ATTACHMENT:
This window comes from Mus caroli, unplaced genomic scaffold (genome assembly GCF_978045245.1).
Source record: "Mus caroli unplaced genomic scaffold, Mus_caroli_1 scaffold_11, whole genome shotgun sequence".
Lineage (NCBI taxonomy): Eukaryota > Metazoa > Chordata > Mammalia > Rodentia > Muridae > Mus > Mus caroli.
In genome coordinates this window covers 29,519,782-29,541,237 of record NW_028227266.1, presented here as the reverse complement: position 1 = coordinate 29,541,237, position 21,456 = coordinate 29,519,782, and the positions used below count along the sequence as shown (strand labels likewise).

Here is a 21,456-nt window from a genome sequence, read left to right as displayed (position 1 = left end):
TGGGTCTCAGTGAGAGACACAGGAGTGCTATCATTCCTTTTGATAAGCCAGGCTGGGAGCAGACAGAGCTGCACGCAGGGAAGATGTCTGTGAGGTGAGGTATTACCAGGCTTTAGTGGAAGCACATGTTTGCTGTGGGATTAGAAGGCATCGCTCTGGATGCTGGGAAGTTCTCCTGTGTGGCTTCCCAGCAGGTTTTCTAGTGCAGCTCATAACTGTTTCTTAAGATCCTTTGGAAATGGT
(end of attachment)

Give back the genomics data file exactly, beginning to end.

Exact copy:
This window comes from Mus caroli, unplaced genomic scaffold (genome assembly GCF_978045245.1).
Source record: "Mus caroli unplaced genomic scaffold, Mus_caroli_1 scaffold_11, whole genome shotgun sequence".
Lineage (NCBI taxonomy): Eukaryota > Metazoa > Chordata > Mammalia > Rodentia > Muridae > Mus > Mus caroli.
In genome coordinates this window covers 29,519,782-29,541,237 of record NW_028227266.1, presented here as the reverse complement: position 1 = coordinate 29,541,237, position 21,456 = coordinate 29,519,782, and the positions used below count along the sequence as shown (strand labels likewise).

Here is a 21,456-nt window from a genome sequence, read left to right as displayed (position 1 = left end):
TGGGTCTCAGTGAGAGACACAGGAGTGCTATCATTCCTTTTGATAAGCCAGGCTGGGAGCAGACAGAGCTGCACGCAGGGAAGATGTCTGTGAGGTGAGGTATTACCAGGCTTTAGTGGAAGCACATGTTTGCTGTGGGATTAGAAGGCATCGCTCTGGATGCTGGGAAGTTCTCCTGTGTGGCTTCCCAGCAGGTTTTCTAGTGCAGCTCATAACTGTTTCTTAAGATCCTTTGGAAATGGT